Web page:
Grand Theory Paper: Harry Harlow

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Harry Israel—he would not have his well-known surname until later on—was born on of all days—considering his personality—on Halloween evening, October 31st, 1905, at his home in Fairfield, Iowa. He was of course fascinated with science and experimenting even at a young age—he owned a child’s porcelain potty when he was a child and he would experiment with dropping a large stone to see what would happen. Harry would recount in his later years that he hit “rock bottom”—he was a man who knew no bounds in effortless puns and unorthodox humor, especially given his astounding-unorthodox theories that went totally against the then current dogma of the theory known as behaviorism (Blum 9).

Harry Harlow’s parents, Alonzo Harlow Israel and Mable
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food, or oral stimulation, was the primary driving force of the infant rhesus monkeys need for their mother, and thus the mother’s affection was the source for their secondary drive). Harlow also decided to disprove the theory of behaviorist theories such as classical conditioning. He sought to disregard the theories bought forth by such people as B.F. Skinner and John Watson—he thought of them as too cold and mechanical to be thought of as an explanation for our growth and development. Therefore, as Harlow puts it, “these theories limit our understanding of the cognitive capabilities of our species” (qtd. in Suomi, Horst, and Veer 358).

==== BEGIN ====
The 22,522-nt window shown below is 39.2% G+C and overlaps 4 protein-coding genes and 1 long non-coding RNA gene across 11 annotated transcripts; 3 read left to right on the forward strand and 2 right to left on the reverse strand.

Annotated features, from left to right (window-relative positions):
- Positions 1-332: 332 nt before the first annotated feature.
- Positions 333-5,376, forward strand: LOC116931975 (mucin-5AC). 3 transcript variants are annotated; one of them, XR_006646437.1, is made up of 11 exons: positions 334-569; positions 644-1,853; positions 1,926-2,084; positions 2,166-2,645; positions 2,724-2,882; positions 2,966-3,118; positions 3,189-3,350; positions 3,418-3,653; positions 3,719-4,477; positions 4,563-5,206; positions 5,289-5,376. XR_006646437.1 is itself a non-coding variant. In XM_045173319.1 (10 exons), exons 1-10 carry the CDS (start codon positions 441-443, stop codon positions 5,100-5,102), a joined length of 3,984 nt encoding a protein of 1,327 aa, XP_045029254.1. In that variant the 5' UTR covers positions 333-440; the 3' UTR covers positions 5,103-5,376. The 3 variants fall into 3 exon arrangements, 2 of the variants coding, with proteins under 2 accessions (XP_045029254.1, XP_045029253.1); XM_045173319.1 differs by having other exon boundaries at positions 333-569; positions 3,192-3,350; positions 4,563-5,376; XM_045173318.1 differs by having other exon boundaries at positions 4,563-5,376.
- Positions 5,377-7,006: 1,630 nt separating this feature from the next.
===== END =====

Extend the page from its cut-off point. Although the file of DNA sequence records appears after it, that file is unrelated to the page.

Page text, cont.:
The birth of Attachment theory began when Harlow realized that by studying the rhesus monkey you learn more about human behavior than by studying rats—Harlow believed that you could not test humans well because of the fact that it leads to ethical and scientific dilemmas. Therefore, with these notions in mind, he set out to find his hypothesis and disprove the dominating theories of his time—no easy task. Harlow poised his hypothesis on the fact that when you remove all social contact from the rhesus monkey they then start to develop psychopathology—as Harlow would say, “that this just goes to show that one can not have a psychosis unless there is a psychiatrist around to diagnose it” (Suomi, Horst, and Veer 359). Thus, his meaning was that social
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